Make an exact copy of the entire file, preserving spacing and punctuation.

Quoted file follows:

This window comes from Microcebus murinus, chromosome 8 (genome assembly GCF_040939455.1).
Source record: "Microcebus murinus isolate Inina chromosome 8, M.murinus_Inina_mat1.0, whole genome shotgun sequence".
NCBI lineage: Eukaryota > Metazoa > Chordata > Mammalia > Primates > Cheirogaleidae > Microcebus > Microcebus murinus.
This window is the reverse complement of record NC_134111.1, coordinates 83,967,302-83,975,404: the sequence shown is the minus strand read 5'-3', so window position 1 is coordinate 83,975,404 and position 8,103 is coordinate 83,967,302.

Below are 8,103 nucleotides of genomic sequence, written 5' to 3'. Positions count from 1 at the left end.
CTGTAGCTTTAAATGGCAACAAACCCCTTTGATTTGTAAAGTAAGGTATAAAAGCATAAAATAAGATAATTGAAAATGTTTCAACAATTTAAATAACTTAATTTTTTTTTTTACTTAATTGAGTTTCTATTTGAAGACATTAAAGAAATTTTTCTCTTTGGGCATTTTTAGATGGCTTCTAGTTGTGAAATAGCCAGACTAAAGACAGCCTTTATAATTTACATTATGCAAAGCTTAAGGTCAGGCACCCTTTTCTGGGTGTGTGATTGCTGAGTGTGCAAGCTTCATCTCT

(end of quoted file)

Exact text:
This window comes from Microcebus murinus, chromosome 8 (genome assembly GCF_040939455.1).
Source record: "Microcebus murinus isolate Inina chromosome 8, M.murinus_Inina_mat1.0, whole genome shotgun sequence".
NCBI lineage: Eukaryota > Metazoa > Chordata > Mammalia > Primates > Cheirogaleidae > Microcebus > Microcebus murinus.
This window is the reverse complement of record NC_134111.1, coordinates 83,967,302-83,975,404: the sequence shown is the minus strand read 5'-3', so window position 1 is coordinate 83,975,404 and position 8,103 is coordinate 83,967,302.

Below are 8,103 nucleotides of genomic sequence, written 5' to 3'. Positions count from 1 at the left end.
CTGTAGCTTTAAATGGCAACAAACCCCTTTGATTTGTAAAGTAAGGTATAAAAGCATAAAATAAGATAATTGAAAATGTTTCAACAATTTAAATAACTTAATTTTTTTTTTTACTTAATTGAGTTTCTATTTGAAGACATTAAAGAAATTTTTCTCTTTGGGCATTTTTAGATGGCTTCTAGTTGTGAAATAGCCAGACTAAAGACAGCCTTTATAATTTACATTATGCAAAGCTTAAGGTCAGGCACCCTTTTCTGGGTGTGTGATTGCTGAGTGTGCAAGCTTCATCTCT